It’s easy to spot Eva as she makes her way through the dusty streets of Lomas. Her big blond hair, military boots and bold clothes, often self-customized, inspired her nickname “La Barbie del Centinela”. She’s a creative seamstress and earns her living by making costumes and small repairs for the neighbors.

Eva grew up at the old Guadalajara city center in a small apartment with her parents and five siblings. She stayed in the area with Martin, her husband, until her four kids were born. At that point Eva was worried about her future and her family at a rental place. What could happen when they grew old and couldn’t work anymore?

La Barbie’s dream was to have a spacious house of her own, close to nature, and very different from the crowded apartments she had experienced so far. She knew they had to secure a place for their uncertain future, so she convinced her reluctant husband to buy a piece of land via an installment from a local broker. She was aware the place wasn’t regular, but she took her chances. In the year 2000, the six of them moved to Lomas. At the time there was nothing in the area but the ravines and a few houses.

Ever since, they have been building their new home. Each new addition is carefully planned and earned with sweat. The house is in constant growth, just like the community and Eva herself. Now a grandma, she is an important leaders for more than 5 000 (2010) people in Lomas. She cares deeply about the community she chose to settle in for life, and she strives to provide access and opportunities to its residents. It was during her time presiding over the neighbors’ association that they got the first bus lines reaching the inner streets of the community. She also fearlessly led multiple demonstrations to the government to fight for their rights. People from Lomas rely on Eva to create a community that they might not otherwise have, and she’s proud of it.

La Barbie, la casa y la colonia sculpt each other. Never finished, always ready.

Lomas del Centinela - Guadalajara, Mexico

Across the ravines you can see Lomas del Centinela’s houses bravely standing on the slopes. One of the many of Guadalajara’s informal areas, this one started forming in 1985 by illegal purchase of rural land at the edges of the city. The urban mesh sprawls taking over the land, only stopped by the topography. In the 1960’s, it was estimated that only 1% of Guadalajara’s urban area had informal origins. In 2000 this number increased to 30%, a process that continues.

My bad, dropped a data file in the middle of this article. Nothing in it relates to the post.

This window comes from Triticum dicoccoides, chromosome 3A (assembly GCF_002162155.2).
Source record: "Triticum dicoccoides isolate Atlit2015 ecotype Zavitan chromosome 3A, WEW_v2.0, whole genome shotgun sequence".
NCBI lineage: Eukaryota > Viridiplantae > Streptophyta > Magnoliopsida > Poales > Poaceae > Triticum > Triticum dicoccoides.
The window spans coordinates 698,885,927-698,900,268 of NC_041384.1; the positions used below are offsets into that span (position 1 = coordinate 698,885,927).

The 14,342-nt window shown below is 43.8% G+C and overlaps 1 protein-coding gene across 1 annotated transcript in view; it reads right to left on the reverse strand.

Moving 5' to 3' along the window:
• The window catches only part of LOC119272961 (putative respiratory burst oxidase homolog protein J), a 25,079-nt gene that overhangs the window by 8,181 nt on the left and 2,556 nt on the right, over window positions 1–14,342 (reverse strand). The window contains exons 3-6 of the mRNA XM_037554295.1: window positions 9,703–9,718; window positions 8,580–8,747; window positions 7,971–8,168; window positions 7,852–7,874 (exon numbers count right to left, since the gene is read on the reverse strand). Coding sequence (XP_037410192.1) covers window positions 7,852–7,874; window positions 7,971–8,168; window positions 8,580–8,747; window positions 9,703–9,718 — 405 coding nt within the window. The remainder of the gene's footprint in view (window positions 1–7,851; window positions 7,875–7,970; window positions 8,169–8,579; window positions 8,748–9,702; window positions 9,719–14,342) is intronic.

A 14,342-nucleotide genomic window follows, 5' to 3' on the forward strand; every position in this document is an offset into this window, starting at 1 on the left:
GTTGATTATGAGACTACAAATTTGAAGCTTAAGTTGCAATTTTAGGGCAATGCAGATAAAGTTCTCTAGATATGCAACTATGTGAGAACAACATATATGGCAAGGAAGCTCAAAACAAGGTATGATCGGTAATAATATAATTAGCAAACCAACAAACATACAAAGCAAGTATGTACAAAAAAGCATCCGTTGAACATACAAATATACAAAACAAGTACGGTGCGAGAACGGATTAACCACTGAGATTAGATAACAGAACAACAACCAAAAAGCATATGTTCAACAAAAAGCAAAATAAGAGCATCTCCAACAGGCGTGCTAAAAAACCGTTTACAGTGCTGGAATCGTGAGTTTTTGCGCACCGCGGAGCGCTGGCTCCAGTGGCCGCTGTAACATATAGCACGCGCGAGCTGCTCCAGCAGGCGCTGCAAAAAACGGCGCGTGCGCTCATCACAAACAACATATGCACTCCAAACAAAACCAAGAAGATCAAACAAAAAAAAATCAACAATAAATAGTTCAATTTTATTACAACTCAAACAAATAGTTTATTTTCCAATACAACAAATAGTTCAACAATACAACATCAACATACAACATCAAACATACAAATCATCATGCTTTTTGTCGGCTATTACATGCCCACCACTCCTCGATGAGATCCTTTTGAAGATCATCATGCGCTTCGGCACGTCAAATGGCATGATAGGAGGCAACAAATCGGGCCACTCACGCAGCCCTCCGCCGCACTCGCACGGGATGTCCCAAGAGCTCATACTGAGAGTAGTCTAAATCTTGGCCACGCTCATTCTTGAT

Guadalajara was founded in the 1500’s by Spanish colonizers following the same traditional spatial configuration as other Hispano-American colonies. A central urban grid surrounded by ejidos — publicly-owned reserves for city growth — followed by agricultural land that was concentrated in the hands of a few. The king was the ultimate owner of the land, and the municipality would distribute it arbitrarily based on the exchange of favors. Guadalajara grew after that and today it is today Mexico’s 2nd largest city. It’s metropolitan area is home to 4 million people (2010). Nevertheless, those foundations are still embedded in today’s policies of land use, often done with power-sharing purposes.

Another reminder of its colonial past is that people in Mexico call its neighborhoods created after the 1920’s las colonias (the colonies). This word traditionally means a group of people who are originally from a place and re-settle in another, but in Mexico it means the movement of people from the city center to the peripheries. This name acquired a new meaning when the increased demand for housing in the early 20th century attracted foreign real estate developers, largely North American and European. They brought with them hygienist concepts that broke with the logic of the historic center built with time based on its inhabitants’ necessities, house by house. Las colonias were new urban areas disconnected from the city fabric, delimited in its total area before occupation with standardized housing and separated from its adjacent areas by gardens. This created a sprawling model for Guadalajara’s urbanization, requiring great distances for travel within the city.

Los colonos (the colonists) from Lomas del Centinela know this problem well. Most of them work in the wealthy adjacent communities, that even though geographically close, are difficult to reach with the incipient public transportation routes available. Although still not legally recognized by authorities, Lomas gained throughout the decades a few infrastructural improvements, such as pavement and electricity in the main public street leading to their commercial center, Las Cinco Esquinas (The Five Corners). A quick stop there each morning for fresh tortillas is integral to the daily life of los colonos; another visit after a hard day’s work features a traditional meal of tortas ahogadas.

Las Cinco Esquinas is a source of pride and fear in Lomas. On one hand it marks the physical, social and commercial center of a community that is developing its own identity. On the other, it’s perceived as a meeting point for gangs and drug dealers. At night, many avoid that area, and other streets as well. Empty lots with incomplete construction projects, as well as a lack of public illumination makes nights in Lomas complicated and risky.

But tomorrow is another day. The sun will rise behind the ravines painting the sky in purples and pinks, and everything will be worth it. 

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